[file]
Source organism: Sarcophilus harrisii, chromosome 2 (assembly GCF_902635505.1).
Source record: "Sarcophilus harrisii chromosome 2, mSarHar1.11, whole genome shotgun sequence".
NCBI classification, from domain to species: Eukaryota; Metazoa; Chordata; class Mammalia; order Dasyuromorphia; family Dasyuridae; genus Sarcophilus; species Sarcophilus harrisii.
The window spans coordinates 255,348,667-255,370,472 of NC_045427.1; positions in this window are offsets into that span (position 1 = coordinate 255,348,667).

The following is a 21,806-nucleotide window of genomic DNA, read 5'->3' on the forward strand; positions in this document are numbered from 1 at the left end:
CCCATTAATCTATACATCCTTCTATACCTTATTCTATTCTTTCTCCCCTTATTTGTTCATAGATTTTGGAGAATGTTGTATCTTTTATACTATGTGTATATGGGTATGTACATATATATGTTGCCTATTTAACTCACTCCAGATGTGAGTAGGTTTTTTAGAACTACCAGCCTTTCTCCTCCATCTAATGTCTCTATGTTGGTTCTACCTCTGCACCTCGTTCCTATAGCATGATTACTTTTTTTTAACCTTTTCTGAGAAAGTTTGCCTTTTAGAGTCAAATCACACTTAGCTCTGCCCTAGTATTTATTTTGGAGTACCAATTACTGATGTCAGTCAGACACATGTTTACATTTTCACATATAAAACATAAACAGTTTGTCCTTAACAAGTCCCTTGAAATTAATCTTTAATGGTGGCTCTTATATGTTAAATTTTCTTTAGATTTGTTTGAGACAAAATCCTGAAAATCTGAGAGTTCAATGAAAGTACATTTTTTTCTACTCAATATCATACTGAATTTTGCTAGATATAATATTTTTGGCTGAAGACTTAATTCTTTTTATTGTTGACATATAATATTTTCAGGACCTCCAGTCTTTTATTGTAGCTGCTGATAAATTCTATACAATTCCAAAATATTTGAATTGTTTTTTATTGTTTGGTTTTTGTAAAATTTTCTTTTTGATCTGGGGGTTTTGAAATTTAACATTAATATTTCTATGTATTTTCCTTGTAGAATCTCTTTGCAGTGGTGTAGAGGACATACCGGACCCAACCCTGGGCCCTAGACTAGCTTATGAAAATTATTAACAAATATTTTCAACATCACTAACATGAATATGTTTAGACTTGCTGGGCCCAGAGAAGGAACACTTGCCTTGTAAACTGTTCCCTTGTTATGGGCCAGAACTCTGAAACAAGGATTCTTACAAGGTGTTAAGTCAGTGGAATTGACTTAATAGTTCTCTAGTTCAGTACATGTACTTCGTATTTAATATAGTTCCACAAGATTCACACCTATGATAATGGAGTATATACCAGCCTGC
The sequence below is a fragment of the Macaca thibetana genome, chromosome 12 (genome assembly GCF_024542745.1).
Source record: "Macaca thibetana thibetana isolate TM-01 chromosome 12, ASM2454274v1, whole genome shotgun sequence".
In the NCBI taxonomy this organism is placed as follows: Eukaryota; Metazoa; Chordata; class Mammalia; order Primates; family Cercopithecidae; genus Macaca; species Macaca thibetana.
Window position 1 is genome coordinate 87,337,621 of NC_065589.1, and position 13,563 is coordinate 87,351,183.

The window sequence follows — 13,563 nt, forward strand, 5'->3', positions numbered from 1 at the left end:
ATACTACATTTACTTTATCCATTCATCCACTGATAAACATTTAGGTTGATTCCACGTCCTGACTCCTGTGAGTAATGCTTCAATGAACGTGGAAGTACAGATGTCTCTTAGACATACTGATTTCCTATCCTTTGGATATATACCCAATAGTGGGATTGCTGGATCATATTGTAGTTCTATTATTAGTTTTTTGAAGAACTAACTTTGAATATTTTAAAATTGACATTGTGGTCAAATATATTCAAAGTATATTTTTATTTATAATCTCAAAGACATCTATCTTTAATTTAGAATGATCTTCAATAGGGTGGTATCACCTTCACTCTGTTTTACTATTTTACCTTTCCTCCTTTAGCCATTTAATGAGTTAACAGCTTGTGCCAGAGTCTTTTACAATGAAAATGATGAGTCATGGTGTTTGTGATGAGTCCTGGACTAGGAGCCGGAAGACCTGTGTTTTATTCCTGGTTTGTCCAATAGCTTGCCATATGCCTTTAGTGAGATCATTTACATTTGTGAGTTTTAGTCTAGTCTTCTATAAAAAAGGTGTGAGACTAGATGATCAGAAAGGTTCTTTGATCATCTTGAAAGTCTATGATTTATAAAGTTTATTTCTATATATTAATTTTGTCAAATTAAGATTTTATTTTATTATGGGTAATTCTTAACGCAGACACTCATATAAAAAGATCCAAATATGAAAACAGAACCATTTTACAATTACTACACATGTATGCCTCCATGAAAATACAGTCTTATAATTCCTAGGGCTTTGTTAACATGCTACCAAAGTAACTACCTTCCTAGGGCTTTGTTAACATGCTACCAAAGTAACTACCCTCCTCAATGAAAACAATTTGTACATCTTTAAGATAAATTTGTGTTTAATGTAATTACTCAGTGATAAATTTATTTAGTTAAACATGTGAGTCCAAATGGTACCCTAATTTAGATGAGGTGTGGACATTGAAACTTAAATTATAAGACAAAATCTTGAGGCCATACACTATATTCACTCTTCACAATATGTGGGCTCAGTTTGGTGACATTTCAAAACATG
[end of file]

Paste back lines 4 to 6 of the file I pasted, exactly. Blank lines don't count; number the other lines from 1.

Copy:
The window spans coordinates 255,348,667-255,370,472 of NC_045427.1; positions in this window are offsets into that span (position 1 = coordinate 255,348,667).

The following is a 21,806-nucleotide window of genomic DNA, read 5'->3' on the forward strand; positions in this document are numbered from 1 at the left end:
CCCATTAATCTATACATCCTTCTATACCTTATTCTATTCTTTCTCCCCTTATTTGTTCATAGATTTTGGAGAATGTTGTATCTTTTATACTATGTGTATATGGGTATGTACATATATATGTTGCCTATTTAACTCACTCCAGATGTGAGTAGGTTTTTTAGAACTACCAGCCTTTCTCCTCCATCTAATGTCTCTATGTTGGTTCTACCTCTGCACCTCGTTCCTATAGCATGATTACTTTTTTTTAACCTTTTCTGAGAAAGTTTGCCTTTTAGAGTCAAATCACACTTAGCTCTGCCCTAGTATTTATTTTGGAGTACCAATTACTGATGTCAGTCAGACACATGTTTACATTTTCACATATAAAACATAAACAGTTTGTCCTTAACAAGTCCCTTGAAATTAATCTTTAATGGTGGCTCTTATATGTTAAATTTTCTTTAGATTTGTTTGAGACAAAATCCTGAAAATCTGAGAGTTCAATGAAAGTACATTTTTTTCTACTCAATATCATACTGAATTTTGCTAGATATAATATTTTTGGCTGAAGACTTAATTCTTTTTATTGTTGACATATAATATTTTCAGGACCTCCAGTCTTTTATTGTAGCTGCTGATAAATTCTATACAATTCCAAAATATTTGAATTGTTTTTTATTGTTTGGTTTTTGTAAAATTTTCTTTTTGATCTGGGGGTTTTGAAATTTAACATTAATATTTCTATGTATTTTCCTTGTAGAATCTCTTTGCAGTGGTGTAGAGGACATACCGGACCCAACCCTGGGCCCTAGACTAGCTTATGAAAATTATTAACAAATATTTTCAACATCACTAACATGAATATGTTTAGACTTGCTGGGCCCAGAGAAGGAACACTTGCCTTGTAAACTGTTCCCTTGTTATGGGCCAGAACTCTGAAACAAGGATTCTTACAAGGTGTTAAGTCAGTGGAATTGACTTAATAGTTCTCTAGTTCAGTACATGTACTTCGTATTTAATATAGTTCCACAAGATTCACACCTATGATAATGGAGTATATACCAGCCTGC